What If We're Wrong? Steelmanning The Case Against Crypto

Augur, the decentralized prediction market built on Ethereum, has been running for two weeks. Since then, the money at stake in the system has grown to $1.5 M, making it one of the highest profile DApp launches to date. In many ways, it is demonstrating the potential decentralized platforms hold. That potential, it turns out, is both good and bad.

 
 A steelman argument is the opposite of a strawman: one makes the best argument possible for the opposing view

A steelman argument is the opposite of a strawman: one makes the best argument possible for the opposing view

 

A Market For Murder

Already, so-called "assassination markets" have begun to crop up on Augur. By allowing betting on whether a public figure will die in a given time period, an incentive to murder is created. Hopefully we can agree we don't want that. What's less clear is what we can do about it. Augur is decentralized. Its creators recently disabled their escape hatch, i.e. their kill switch. Even if they had shut it down, someone would surely have launch a version that can't be turned off. So what now?

 

There are a lot of arguments against crypto-- doubts about scaling, misunderstandings around energy use, uninformed claims that it's value-less because it's "not real." These arguments are weak and fall apart under scrutiny.

The situation with Augur cuts to the heart of the one thought that truly makes me doubt my enthusiasm about this technology: what if we're wrong about the benefits of decentralization itself? What if centralized authority is actually critical for civil society, and we're in the process of destroying it?

Déjà Vu All Over Again, Again

I've written before how much the crypto community could learn from the lessons of the internet itself. This case is no different.

It's hard to remember now in 2018, but there was a time when many had a near-utopian view of the internet's impact on the world. By connecting all of humanity with a decentralized network, we would end our divisions and enrich each other's lives. Once we could talk with each other across the globe, we would recognize our shared humanity and erase our cultural differences. The end state would be a unified humankind. So the story went.

 
 Our AOL personas once ran Eagerly into the arms of a happy online family. These were simpler times.

Our AOL personas once ran Eagerly into the arms of a happy online family. These were simpler times.

 

The reality, which we've only really started to grasp in the last few years, has been close to the opposite. When we can read and watch whatever we want, we choose the content that confirms our biases. When we can talk to whomever we want, we find exactly the community of people we most agree with. Rather than uniting us, the democratization of content and communication has balkanized us. We've opted into our own filter bubbles, and once there, radicalized ourselves in a flurry of self-indulgent groupthink.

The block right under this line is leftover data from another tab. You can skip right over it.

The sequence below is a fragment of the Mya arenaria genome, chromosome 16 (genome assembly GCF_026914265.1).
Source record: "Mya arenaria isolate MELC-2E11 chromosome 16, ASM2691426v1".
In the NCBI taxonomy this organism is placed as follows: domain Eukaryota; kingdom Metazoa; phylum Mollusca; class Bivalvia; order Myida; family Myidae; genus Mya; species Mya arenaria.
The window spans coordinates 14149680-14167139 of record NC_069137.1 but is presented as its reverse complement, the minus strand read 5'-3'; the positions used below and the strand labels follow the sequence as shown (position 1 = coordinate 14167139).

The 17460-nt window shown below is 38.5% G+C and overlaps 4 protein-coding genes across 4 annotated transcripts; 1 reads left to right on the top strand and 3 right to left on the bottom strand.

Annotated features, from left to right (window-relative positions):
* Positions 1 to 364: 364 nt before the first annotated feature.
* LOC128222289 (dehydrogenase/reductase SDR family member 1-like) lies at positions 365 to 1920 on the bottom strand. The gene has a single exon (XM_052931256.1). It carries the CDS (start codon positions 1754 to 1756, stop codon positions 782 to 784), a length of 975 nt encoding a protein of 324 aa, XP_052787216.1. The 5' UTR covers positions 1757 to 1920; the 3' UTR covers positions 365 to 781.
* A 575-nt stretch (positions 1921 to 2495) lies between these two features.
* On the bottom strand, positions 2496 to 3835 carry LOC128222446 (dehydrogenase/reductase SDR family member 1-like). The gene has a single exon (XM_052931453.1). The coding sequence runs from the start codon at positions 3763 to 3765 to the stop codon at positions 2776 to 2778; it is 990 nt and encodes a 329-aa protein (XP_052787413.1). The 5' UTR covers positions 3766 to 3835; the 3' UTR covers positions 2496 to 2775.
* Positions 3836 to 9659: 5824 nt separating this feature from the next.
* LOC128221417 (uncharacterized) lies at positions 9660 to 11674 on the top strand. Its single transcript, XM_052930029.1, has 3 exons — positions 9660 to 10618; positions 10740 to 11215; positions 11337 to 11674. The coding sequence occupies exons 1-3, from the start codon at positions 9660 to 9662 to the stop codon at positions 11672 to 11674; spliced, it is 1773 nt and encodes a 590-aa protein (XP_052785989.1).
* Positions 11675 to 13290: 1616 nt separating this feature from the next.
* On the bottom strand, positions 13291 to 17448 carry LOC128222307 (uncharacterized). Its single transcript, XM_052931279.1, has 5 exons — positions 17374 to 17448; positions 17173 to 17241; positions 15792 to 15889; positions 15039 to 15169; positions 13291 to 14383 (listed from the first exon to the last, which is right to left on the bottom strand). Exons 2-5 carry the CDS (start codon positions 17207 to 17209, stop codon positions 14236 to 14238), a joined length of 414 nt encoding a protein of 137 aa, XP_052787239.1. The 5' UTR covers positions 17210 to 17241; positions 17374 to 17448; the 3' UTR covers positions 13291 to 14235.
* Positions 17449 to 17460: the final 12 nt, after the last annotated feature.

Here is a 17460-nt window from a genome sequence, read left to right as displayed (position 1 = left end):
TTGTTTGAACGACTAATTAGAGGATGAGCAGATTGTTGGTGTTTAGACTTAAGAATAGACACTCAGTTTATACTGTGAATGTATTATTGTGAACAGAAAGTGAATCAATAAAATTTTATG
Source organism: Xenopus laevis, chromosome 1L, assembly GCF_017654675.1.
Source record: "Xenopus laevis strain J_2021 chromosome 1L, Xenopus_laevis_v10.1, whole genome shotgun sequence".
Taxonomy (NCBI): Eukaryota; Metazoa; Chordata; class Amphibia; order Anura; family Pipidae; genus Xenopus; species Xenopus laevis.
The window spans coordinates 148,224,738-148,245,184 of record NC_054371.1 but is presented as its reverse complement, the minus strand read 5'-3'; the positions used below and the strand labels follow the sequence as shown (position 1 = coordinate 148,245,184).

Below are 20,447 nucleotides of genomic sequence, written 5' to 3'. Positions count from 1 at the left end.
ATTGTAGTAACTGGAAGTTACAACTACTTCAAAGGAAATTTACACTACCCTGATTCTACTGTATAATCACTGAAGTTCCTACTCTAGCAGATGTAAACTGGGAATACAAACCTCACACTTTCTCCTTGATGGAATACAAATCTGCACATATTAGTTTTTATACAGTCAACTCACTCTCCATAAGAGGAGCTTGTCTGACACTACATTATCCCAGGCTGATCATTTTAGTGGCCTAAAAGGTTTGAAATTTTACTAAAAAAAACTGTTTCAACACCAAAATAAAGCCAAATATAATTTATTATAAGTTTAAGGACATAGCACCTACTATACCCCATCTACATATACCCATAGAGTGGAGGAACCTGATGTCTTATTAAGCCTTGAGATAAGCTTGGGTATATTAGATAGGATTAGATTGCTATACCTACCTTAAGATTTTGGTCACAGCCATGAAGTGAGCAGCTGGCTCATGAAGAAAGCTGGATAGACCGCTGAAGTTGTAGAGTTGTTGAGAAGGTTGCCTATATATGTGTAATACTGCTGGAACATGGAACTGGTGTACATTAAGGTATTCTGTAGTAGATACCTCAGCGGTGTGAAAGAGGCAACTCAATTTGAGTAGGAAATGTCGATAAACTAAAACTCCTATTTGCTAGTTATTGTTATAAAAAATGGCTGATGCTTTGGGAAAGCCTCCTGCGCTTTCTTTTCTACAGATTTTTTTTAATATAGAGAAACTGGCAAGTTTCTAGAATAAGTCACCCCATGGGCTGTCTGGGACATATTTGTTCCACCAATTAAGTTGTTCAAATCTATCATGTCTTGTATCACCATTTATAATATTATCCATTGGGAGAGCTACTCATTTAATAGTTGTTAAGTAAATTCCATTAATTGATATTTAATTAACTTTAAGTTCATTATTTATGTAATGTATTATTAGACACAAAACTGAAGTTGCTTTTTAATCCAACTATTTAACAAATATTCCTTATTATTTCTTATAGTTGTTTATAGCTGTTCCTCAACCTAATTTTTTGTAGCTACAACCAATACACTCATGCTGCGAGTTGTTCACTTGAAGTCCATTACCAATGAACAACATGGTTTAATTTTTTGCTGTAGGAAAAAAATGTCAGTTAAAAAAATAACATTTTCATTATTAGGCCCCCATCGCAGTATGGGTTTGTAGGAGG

The result is the degradation of our politics, the polarization of virtually all discourse, and the rise of ideas that were, even very recently, far on the fringe. Scott Alexander put it succinctly in a recent piece on his blog:

 If you spend decades inventing a powerful decentralized network to allow unpopular voices to be heard, sometimes you end up with unpopular voices being heard

If it's true that the decentralizing force of the internet has pushed public discourse to the brink of collapse, then what havoc might yet be wrought by crypto? We're inventing powerful, un-censorable, decentralized networks to allow anyone to transact with anyone anonymously. Should we act surprised when unsavory transactions occur? Murder markets, and a hundred other nauseating trades, may be here to stay. Can society function if they are?

Whither Kryptonite?

This is the fear that keeps me up at night-- that make me question my involvement in this crazy space. This is the steelman to my optimism around crypto. Yet here I am, still learning and building. Why? Because the alternative is unacceptable.

 
 The risk of steelmanning your opponents argument-- you might convince yourself!

The risk of steelmanning your opponents argument-- you might convince yourself!

 

If centralized authority is required for civilization to function, it implies that people cannot be trusted with their own free will. It means that there must always exist some superior elite-- granted the unilateral power of censorship and violence-- tasked with putting guard rails around the otherwise-destructive tendencies of the unwashed masses.

Given that people with power have committed the worst atrocities in history, this seems unlikely. If we must rely on some supermen to protect us from ourselves, then perhaps we are truly doomed. I don't believe we are, and net everything, I believe both the internet and crypto will be good for the world.

Still, we should not charge forward with blinders on, pretending there are no downsides to the technology we're creating. Without a doubt, it will be used nefariously by some. It already is. More than that, it has the potential to disrupt much of the status quo. In the process, it will create as great a tumult for society as the internet itself has-- or worse. As technologists on the bleeding edge of this new world, we should be wary of these risks. Let us wield our privileged position responsibly.


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